The purpose of this article is not to offer any clear-cut instruction; rather, the aim is merely to provoke the reader into contemplating the various issues being discussed.
In the western world we often lament our lack of time. We often observe people who exist within our stratosphere that appear incredibly busy and we look at ourselves in self-depreciating disgust.
I have a few questions related to this image;
- Does effort and toil necessarily equate to productivity?
- Is an overwhelmingly demanding schedule the right approach for you?
I will start by offering an example from my own experience of the corporate world. There are colleagues who will put me to shame in their work ethic. Some take on an incredible amount of responsibility and are thus pulled from every sector of the working environment to offer their insights and guidance. Others are limited, or limit themselves to a small working area that they invest a heavy amount of time in.
Often we gravitate towards the former. The celebrity employee – always included in every email message, always in demand to attend any significant meeting and affecting everything and nothing at the same time. The demands on this person’s time, from every angle, can very easily lead to someone who can influence many factions infinitesimally but generally will struggle to achieve anything of significance.
Compare this to the worker who mines a solid hole through a stack of projects. His influence is limited to that particular area but that person’s achievement has the potential to echo throughout the business. An argument can be made that the former is required to tie the work of the latter and this is true. But only one can exist without the other and it is not the celebrity.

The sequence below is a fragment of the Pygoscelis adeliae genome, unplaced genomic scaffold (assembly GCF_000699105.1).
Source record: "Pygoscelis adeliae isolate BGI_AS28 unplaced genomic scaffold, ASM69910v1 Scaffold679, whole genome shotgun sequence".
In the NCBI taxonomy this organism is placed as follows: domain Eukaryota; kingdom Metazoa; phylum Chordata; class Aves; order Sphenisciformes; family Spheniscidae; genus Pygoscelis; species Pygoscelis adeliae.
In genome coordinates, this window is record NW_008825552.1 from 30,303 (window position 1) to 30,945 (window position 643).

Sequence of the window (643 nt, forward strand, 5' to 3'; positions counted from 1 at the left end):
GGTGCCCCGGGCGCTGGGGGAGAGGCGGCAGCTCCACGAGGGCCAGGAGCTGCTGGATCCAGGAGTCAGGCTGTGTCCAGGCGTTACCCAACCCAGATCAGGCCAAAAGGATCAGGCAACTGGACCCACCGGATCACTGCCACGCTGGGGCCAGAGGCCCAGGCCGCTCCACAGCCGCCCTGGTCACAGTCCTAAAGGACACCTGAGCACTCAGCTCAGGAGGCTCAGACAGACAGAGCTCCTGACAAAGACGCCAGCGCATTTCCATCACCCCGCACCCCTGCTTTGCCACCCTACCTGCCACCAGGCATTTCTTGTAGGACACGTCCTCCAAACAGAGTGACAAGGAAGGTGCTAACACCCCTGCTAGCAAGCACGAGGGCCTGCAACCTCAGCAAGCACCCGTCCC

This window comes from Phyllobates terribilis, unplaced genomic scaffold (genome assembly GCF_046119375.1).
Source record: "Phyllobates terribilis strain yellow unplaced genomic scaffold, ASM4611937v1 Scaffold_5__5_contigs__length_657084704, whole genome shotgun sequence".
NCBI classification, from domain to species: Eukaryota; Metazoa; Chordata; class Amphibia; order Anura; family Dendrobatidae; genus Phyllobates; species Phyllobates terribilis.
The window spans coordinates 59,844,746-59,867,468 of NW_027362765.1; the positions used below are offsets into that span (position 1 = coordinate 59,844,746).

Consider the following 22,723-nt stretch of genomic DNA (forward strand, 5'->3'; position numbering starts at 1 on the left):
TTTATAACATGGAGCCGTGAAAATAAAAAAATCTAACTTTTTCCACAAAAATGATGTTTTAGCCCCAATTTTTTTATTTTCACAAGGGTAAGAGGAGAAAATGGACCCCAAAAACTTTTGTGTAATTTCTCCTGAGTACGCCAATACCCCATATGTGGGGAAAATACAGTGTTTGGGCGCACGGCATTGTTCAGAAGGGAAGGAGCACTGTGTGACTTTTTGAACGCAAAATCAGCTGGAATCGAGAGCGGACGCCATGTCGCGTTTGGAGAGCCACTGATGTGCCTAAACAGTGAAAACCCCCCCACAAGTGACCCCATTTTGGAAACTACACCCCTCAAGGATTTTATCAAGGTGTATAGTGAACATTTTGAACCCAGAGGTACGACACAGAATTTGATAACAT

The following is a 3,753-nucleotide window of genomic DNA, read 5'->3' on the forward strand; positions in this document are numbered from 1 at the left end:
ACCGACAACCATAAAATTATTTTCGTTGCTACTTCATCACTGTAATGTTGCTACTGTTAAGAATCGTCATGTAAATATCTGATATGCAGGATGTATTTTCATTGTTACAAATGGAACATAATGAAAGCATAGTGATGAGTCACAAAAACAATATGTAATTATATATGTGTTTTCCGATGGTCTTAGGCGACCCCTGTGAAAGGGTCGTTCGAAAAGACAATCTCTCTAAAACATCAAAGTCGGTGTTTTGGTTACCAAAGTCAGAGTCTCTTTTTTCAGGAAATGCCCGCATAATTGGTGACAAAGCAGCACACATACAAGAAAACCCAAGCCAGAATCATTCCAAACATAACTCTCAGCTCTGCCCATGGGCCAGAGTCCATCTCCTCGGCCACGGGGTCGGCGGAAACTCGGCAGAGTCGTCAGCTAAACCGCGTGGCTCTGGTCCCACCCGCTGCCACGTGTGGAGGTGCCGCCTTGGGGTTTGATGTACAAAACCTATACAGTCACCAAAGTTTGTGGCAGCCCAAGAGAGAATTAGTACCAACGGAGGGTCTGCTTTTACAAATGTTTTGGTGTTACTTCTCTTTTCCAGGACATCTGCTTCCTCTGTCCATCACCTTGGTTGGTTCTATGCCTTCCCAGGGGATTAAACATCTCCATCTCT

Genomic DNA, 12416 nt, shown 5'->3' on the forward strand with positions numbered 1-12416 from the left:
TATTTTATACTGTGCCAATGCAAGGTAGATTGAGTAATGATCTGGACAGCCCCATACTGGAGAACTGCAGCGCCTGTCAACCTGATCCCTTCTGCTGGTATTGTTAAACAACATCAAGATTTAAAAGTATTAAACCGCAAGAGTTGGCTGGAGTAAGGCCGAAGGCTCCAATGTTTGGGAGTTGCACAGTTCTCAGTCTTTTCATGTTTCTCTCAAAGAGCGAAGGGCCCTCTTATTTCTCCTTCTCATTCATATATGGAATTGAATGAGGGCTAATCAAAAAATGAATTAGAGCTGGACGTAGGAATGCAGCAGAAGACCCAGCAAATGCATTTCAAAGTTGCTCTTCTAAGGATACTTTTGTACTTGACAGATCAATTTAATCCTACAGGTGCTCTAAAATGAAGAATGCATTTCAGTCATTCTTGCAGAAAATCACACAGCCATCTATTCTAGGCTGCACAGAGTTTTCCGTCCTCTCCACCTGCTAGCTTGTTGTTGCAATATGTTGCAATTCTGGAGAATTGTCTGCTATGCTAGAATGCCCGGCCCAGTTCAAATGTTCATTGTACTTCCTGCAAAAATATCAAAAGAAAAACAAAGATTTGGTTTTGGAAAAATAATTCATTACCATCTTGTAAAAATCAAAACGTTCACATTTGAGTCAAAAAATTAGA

Similarly I look towards those brothers and sisters who appear fantastically productive in Islamic activity. They involve themselves in anything that seems productive for their ākhira and sacrifice attaining any form of a professional life in so-called ‘secular sciences’. Dedicating themselves to acquiring knowledge and supporting the dawah. These pantheons of society are examples to the rest of us as we aim to emulate them. For me, when I interact with such a person I find myself hating my pathetic limitations and weak drive. I vaguely ponder over the circumstances that will lead me to be as active.
I am reminded in this scenario of the “Professional Muslim.” This is a person who has the opportunity to be employed in a role that is directly related to the Hereafter. Is it indeed better to work to worship? For example, the employment in an Islamic organisation and the consequent ability to worship Allāh through your work creates the “perfect” scenario. I can see that for those with a thought to their Hereafter, this presents a potentially ideal situation and for those in that situation they are potentially at an advantage.